Looking to become a CIO? Think twice before you leap

Many new C-suite entrants usually struggle navigating the first few months on the job because they are unprepared to manage office politics.
Victor Ekwere Jnr
Victor Ekwere Jnrhttps://oru.edu/
Victor Ekwere Jnr is the director for Innovation, Operations and Solutions at Oral Roberts University.

In 2019, I stepped into my role as the director for innovation, operations, and solutions at Oral Roberts University. In my few years on the job, I have had the opportunity to work with one of higher ed’s finest CIOs, Mike Mathews, and learned alot about the CIO role. Watching Mike has inspired me to improve my communication skills and vendor management. Needless to say, I have come to have so much respect for the position on college campuses.

Beyond ensuring that all campus technology systems are kept updated and functional, today’s CIOs have to continually keep up with the rapid change of technology, manage customer expectations and provide strategic insight for future technology investment for their campuses.

Many a time I’ve seen aspiring CIOs desire the job without taking into account its full scope. I get it! Who would not love to be an executive, have a seat at the table and influence campus-wide technology decisions?

If you’re lured by the “glamour,” think twice before diving into the “rigor” that comes with the next level of campus responsibility.


More from UB: ChatGPT, AI policies—and international students?


Below are some things that aspiring CIOs must think of before taking the job so that they are not surprised.

  1. Limited resources vs unlimited demands: Aspiring CIOs must understand that their institutions have limited resources to invest in technology but will have unlimited demands for it to work flawlessly at all times. The ability to manage limited resources while meeting, and when possible exceeding the ever-growing technological expectations of reliability and innovation will prove to be a key success factor for aspiring CIOs. From strategic budget decisions to investment rationale, CIOs need to manage stakeholder expectations while communicating investment priorities each budget year.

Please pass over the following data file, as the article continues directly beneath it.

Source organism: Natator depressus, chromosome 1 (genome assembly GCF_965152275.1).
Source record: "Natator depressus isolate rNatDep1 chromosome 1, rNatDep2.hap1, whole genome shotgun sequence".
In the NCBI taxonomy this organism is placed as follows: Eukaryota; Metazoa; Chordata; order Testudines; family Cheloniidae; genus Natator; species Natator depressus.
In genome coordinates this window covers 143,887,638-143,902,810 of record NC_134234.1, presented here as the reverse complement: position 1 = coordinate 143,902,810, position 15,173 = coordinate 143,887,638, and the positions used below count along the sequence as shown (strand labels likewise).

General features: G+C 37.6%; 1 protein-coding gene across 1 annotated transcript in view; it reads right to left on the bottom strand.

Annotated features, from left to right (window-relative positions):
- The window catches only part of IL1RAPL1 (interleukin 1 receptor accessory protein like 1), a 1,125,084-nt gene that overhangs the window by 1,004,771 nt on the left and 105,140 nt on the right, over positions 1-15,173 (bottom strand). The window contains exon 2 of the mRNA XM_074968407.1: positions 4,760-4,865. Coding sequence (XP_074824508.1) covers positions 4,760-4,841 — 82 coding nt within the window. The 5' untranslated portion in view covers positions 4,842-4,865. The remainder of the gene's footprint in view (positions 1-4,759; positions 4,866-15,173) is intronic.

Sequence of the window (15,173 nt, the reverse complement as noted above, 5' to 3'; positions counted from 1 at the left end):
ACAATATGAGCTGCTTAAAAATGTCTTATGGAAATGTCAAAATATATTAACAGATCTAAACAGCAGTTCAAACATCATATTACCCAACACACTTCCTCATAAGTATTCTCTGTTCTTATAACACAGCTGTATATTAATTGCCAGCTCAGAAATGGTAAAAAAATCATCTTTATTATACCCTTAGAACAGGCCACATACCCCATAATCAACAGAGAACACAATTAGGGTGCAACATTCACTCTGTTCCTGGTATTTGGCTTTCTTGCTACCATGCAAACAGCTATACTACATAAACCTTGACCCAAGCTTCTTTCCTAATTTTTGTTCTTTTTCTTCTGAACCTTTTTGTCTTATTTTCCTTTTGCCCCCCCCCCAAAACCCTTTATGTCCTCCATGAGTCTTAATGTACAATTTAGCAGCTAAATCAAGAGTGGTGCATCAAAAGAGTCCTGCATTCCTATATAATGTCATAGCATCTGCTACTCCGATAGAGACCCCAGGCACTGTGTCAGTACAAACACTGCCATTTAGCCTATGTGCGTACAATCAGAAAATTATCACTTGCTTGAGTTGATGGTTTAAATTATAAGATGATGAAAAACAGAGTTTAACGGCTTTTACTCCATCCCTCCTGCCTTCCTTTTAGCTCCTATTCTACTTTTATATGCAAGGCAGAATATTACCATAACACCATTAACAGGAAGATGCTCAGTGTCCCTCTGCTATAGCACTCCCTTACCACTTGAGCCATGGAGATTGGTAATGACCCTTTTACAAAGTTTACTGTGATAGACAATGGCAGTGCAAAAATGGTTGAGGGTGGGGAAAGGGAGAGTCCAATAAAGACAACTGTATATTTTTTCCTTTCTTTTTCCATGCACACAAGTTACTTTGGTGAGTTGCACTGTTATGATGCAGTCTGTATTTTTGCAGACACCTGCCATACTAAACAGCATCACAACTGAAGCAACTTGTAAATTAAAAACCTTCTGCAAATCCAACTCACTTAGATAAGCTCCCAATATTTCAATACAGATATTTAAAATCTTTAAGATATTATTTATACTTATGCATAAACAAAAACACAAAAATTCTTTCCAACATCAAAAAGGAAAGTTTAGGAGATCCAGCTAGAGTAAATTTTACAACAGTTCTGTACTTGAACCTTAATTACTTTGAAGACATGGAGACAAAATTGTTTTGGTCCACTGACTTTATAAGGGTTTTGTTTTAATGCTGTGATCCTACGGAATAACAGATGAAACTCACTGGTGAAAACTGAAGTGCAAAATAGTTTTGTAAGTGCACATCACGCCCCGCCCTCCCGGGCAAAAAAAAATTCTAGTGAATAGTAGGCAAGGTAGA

2. Impact of AI on traditional IT support: According to a 2022 study by IBM, IT professionals are the champions of AI utilization in the workplace, with a commanding 54% incorporating AI technologies into their daily tasks. With the rise of AI, many technology questions can now be answered through simple prompts within an AI bot. Before long, campuses may begin to rely more on AI for real-time technology help rather than going through the traditional help desk route. One such AI solution is Air.ai, the world’s first ever AI that can have full-on 10-40 minute long phone calls that sound like a real human, with infinite memory, perfect recall and can autonomously take actions across 5,000 plus applications. Aspiring CIOs must be ready to grapple with the fact that AI will disrupt the traditional IT support models and prepare accordingly to upskill their teams for this inevitable change.
  3. Politics at the Executive Level: Politics is inevitable at every level of executive leadership. Many new C-suite entrants usually struggle navigating the first few months on the job because they are unprepared to manage office politics, or win friends and influence people to make decisions that favor or accept your decisions.
  4. Job volatility and turnover: The CIO job is stressful across all industries. According to TechTarget, the average tenure of a CIO is four years and this represents the shortest tenure within the C-suite. From staying up to date with the latest technology trends to dealing with student and faculty needs, college CIOs are constantly pulled in various directions. Eventually, this leads to high burnout levels and, in some cases, silent quitting. Preparing yourself for the volatile nature of the job is crucial in surviving in CIO roles.
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